Are you still paying too much for your electricity
Still not switching
Between 2009 and 2013, British Gas, E-On, Npower, EDF Energy, Scottish Power and SSE collectively charged households £1.2bn a year more than they would have in a competitive market, the Competition and Markets Authority (CMA) has found.
The average household spent about £1,200 on energy each year. For the poorest 10% of households, energy bills now account for about 10% of total expenditure, the CMA said.
Those on low incomes, with low qualifications, who live in rented accommodation or are aged over 65 are most likely to remain on the more expensive variable rate, having failed to switch.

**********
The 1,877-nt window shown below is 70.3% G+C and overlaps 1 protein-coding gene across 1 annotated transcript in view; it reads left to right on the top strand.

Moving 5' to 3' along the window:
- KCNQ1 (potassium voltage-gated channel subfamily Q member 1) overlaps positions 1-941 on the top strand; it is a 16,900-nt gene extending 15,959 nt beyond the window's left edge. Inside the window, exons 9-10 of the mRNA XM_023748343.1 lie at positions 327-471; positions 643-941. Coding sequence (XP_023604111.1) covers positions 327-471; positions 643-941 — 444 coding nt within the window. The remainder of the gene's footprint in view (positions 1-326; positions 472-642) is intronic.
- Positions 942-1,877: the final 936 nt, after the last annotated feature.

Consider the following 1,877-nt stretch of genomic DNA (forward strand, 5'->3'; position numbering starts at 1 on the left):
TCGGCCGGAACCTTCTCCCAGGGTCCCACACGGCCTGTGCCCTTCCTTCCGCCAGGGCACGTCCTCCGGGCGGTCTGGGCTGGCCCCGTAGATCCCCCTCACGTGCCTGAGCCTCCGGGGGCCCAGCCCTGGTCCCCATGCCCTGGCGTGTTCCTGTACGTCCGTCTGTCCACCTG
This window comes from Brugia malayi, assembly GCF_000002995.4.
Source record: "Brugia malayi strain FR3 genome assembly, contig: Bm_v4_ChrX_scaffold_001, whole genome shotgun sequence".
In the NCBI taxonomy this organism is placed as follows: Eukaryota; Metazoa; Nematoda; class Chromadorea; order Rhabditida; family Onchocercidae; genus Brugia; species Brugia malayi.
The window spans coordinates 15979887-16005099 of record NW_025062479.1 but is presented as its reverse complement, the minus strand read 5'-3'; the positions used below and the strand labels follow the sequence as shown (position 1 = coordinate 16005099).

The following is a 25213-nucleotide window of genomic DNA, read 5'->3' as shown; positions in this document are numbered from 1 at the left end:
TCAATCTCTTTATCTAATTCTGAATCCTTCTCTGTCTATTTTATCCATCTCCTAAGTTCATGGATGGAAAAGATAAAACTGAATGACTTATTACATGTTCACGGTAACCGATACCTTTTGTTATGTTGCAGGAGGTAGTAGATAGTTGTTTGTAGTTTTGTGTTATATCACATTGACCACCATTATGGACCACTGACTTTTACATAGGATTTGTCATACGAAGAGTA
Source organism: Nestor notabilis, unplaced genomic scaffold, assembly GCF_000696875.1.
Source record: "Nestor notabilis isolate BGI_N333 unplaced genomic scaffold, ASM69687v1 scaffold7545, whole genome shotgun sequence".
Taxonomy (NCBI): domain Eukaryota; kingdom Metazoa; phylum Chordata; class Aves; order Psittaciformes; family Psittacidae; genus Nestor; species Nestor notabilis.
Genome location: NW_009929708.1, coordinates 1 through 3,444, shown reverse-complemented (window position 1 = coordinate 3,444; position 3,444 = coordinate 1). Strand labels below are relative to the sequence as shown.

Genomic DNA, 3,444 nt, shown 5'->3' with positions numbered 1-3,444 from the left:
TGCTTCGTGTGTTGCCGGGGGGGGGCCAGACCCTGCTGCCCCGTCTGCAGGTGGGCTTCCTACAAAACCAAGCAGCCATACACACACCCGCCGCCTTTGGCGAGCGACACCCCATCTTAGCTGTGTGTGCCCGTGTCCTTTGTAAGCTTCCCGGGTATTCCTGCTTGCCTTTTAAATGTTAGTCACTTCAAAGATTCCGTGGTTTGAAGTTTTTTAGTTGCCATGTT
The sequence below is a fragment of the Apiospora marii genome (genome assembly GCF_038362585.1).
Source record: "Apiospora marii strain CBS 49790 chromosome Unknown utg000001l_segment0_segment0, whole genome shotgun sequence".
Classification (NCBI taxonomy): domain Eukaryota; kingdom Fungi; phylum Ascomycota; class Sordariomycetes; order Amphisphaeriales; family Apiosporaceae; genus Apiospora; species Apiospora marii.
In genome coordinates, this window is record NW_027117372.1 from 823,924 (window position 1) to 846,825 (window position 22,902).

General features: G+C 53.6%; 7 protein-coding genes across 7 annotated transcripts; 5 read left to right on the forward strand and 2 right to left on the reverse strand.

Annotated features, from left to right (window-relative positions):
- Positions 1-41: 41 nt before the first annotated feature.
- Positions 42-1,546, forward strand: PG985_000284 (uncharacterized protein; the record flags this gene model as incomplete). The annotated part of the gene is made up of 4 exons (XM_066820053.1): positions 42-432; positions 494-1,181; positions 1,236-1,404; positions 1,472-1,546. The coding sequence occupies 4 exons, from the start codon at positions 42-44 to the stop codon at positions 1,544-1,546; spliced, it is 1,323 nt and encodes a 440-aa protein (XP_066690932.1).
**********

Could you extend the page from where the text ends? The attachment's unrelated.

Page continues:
Domestic customers paid about £1.2bn more and small business customers paid about £500m more a year than would have been the case had competition functioned more effectively between 2009 and 2013.
The big suppliers, aware of these inactive customers, were able "to exploit such a position through their pricing policies", the CMA said.
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Added Tuesday 7th July 2015